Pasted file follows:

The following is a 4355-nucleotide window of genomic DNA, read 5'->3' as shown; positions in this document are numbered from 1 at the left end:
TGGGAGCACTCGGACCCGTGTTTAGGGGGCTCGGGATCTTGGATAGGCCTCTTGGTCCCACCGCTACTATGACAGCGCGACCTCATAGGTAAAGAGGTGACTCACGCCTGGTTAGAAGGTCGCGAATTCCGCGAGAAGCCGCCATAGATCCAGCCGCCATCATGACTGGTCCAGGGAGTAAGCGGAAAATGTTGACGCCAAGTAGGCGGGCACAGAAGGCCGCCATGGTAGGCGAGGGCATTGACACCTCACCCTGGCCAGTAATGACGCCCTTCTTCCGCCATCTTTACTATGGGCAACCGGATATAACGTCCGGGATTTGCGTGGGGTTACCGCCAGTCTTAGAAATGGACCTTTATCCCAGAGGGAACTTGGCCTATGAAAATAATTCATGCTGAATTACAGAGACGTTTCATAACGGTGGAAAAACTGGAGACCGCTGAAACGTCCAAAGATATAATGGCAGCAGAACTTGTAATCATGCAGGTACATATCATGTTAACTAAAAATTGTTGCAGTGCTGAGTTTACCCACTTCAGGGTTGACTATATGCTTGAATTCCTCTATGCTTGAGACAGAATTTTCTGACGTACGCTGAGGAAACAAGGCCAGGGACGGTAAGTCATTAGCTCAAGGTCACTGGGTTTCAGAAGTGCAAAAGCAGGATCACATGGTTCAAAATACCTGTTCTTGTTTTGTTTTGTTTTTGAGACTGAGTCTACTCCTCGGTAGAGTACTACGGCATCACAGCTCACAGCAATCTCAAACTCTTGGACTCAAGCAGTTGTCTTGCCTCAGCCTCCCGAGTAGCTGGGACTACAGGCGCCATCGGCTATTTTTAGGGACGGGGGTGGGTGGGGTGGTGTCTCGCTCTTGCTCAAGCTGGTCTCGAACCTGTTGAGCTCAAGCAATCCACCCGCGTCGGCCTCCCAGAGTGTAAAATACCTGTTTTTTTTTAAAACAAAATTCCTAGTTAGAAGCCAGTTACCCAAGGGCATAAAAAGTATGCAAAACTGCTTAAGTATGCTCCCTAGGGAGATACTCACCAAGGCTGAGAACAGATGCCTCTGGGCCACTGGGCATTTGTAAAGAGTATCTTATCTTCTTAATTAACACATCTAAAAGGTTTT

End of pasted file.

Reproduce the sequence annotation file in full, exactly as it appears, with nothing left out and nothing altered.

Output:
The following is a 4355-nucleotide window of genomic DNA, read 5'->3' as shown; positions in this document are numbered from 1 at the left end:
TGGGAGCACTCGGACCCGTGTTTAGGGGGCTCGGGATCTTGGATAGGCCTCTTGGTCCCACCGCTACTATGACAGCGCGACCTCATAGGTAAAGAGGTGACTCACGCCTGGTTAGAAGGTCGCGAATTCCGCGAGAAGCCGCCATAGATCCAGCCGCCATCATGACTGGTCCAGGGAGTAAGCGGAAAATGTTGACGCCAAGTAGGCGGGCACAGAAGGCCGCCATGGTAGGCGAGGGCATTGACACCTCACCCTGGCCAGTAATGACGCCCTTCTTCCGCCATCTTTACTATGGGCAACCGGATATAACGTCCGGGATTTGCGTGGGGTTACCGCCAGTCTTAGAAATGGACCTTTATCCCAGAGGGAACTTGGCCTATGAAAATAATTCATGCTGAATTACAGAGACGTTTCATAACGGTGGAAAAACTGGAGACCGCTGAAACGTCCAAAGATATAATGGCAGCAGAACTTGTAATCATGCAGGTACATATCATGTTAACTAAAAATTGTTGCAGTGCTGAGTTTACCCACTTCAGGGTTGACTATATGCTTGAATTCCTCTATGCTTGAGACAGAATTTTCTGACGTACGCTGAGGAAACAAGGCCAGGGACGGTAAGTCATTAGCTCAAGGTCACTGGGTTTCAGAAGTGCAAAAGCAGGATCACATGGTTCAAAATACCTGTTCTTGTTTTGTTTTGTTTTTGAGACTGAGTCTACTCCTCGGTAGAGTACTACGGCATCACAGCTCACAGCAATCTCAAACTCTTGGACTCAAGCAGTTGTCTTGCCTCAGCCTCCCGAGTAGCTGGGACTACAGGCGCCATCGGCTATTTTTAGGGACGGGGGTGGGTGGGGTGGTGTCTCGCTCTTGCTCAAGCTGGTCTCGAACCTGTTGAGCTCAAGCAATCCACCCGCGTCGGCCTCCCAGAGTGTAAAATACCTGTTTTTTTTTAAAACAAAATTCCTAGTTAGAAGCCAGTTACCCAAGGGCATAAAAAGTATGCAAAACTGCTTAAGTATGCTCCCTAGGGAGATACTCACCAAGGCTGAGAACAGATGCCTCTGGGCCACTGGGCATTTGTAAAGAGTATCTTATCTTCTTAATTAACACATCTAAAAGGTTTT